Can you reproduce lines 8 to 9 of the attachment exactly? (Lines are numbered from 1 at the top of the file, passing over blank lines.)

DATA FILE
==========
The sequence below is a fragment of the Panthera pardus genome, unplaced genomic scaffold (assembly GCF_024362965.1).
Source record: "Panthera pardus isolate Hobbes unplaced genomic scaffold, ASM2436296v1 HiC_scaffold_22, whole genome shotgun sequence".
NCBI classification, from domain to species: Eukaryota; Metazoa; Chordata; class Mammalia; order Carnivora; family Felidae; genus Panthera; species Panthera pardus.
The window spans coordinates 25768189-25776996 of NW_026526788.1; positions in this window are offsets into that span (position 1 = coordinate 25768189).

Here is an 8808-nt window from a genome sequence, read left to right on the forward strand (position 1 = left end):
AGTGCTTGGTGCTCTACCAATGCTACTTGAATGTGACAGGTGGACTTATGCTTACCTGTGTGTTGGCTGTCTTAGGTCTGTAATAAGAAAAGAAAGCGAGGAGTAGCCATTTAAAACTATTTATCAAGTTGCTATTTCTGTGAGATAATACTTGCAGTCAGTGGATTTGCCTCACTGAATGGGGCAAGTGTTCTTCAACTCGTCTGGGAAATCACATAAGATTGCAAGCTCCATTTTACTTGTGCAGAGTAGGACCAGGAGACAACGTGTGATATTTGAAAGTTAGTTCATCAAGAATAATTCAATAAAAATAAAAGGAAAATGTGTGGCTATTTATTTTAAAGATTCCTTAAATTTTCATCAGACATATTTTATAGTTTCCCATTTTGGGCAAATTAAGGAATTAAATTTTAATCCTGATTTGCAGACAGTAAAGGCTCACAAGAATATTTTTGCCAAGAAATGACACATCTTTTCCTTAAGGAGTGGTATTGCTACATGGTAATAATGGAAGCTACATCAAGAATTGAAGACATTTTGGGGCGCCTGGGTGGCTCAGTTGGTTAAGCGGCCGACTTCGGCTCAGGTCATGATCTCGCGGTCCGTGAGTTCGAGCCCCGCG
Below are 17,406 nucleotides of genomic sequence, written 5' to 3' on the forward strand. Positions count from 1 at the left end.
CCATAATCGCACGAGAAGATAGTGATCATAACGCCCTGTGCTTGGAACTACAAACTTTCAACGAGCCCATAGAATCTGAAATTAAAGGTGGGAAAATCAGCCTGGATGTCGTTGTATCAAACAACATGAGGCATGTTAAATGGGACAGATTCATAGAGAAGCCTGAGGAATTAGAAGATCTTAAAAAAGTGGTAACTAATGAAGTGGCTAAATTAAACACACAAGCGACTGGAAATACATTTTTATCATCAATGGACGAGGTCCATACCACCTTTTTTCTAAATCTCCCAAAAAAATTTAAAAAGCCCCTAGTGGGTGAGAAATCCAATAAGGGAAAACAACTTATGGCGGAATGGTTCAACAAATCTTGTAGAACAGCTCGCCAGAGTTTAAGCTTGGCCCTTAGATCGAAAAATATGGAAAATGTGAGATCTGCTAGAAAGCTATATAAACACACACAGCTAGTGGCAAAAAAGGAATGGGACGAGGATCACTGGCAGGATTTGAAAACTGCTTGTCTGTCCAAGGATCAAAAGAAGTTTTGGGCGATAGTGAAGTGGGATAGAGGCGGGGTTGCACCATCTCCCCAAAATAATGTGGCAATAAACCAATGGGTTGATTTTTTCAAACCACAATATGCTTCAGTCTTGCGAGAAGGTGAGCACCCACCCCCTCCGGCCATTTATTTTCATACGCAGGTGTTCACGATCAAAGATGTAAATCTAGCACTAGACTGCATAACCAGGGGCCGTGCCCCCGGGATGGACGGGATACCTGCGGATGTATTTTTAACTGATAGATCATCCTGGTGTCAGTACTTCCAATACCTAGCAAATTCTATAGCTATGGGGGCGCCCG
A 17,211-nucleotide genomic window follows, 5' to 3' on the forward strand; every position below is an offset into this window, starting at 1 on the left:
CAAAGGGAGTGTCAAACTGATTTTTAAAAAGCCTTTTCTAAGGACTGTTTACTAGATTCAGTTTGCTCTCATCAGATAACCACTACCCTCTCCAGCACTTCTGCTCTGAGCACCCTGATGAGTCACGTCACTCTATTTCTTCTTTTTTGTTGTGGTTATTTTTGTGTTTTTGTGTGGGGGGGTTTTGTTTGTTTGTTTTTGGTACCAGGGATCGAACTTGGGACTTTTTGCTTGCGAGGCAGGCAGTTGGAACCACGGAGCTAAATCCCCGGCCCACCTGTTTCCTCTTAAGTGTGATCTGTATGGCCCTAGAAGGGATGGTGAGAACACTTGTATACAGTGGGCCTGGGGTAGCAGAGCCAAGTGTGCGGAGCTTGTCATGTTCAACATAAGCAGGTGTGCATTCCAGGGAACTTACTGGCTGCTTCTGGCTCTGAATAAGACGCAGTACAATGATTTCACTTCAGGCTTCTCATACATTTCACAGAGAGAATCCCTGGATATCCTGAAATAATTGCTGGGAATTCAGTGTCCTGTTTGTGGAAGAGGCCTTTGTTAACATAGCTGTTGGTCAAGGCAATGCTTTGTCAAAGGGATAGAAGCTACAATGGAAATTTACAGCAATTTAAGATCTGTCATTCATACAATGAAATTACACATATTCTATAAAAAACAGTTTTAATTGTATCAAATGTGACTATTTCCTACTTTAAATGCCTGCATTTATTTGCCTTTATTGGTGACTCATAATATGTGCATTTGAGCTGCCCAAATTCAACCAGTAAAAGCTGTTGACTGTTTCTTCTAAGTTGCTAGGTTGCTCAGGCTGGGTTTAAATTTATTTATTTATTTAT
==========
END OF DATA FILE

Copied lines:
CCATAATCGCACGAGAAGATAGTGATCATAACGCCCTGTGCTTGGAACTACAAACTTTCAACGAGCCCATAGAATCTGAAATTAAAGGTGGGAAAATCAGCCTGGATGTCGTTGTATCAAACAACATGAGGCATGTTAAATGGGACAGATTCATAGAGAAGCCTGAGGAATTAGAAGATCTTAAAAAAGTGGTAACTAATGAAGTGGCTAAATTAAACACACAAGCGACTGGAAATACATTTTTATCATCAATGGACGAGGTCCATACCACCTTTTTTCTAAATCTCCCAAAAAAATTTAAAAAGCCCCTAGTGGGTGAGAAATCCAATAAGGGAAAACAACTTATGGCGGAATGGTTCAACAAATCTTGTAGAACAGCTCGCCAGAGTTTAAGCTTGGCCCTTAGATCGAAAAATATGGAAAATGTGAGATCTGCTAGAAAGCTATATAAACACACACAGCTAGTGGCAAAAAAGGAATGGGACGAGGATCACTGGCAGGATTTGAAAACTGCTTGTCTGTCCAAGGATCAAAAGAAGTTTTGGGCGATAGTGAAGTGGGATAGAGGCGGGGTTGCACCATCTCCCCAAAATAATGTGGCAATAAACCAATGGGTTGATTTTTTCAAACCACAATATGCTTCAGTCTTGCGAGAAGGTGAGCACCCACCCCCTCCGGCCATTTATTTTCATACGCAGGTGTTCACGATCAAAGATGTAAATCTAGCACTAGACTGCATAACCAGGGGCCGTGCCCCCGGGATGGACGGGATACCTGCGGATGTATTTTTAACTGATAGATCATCCTGGTGTCAGTACTTCCAATACCTAGCAAATTCTATAGCTATGGGGGCGCCCG
A 17,211-nucleotide genomic window follows, 5' to 3' on the forward strand; every position below is an offset into this window, starting at 1 on the left: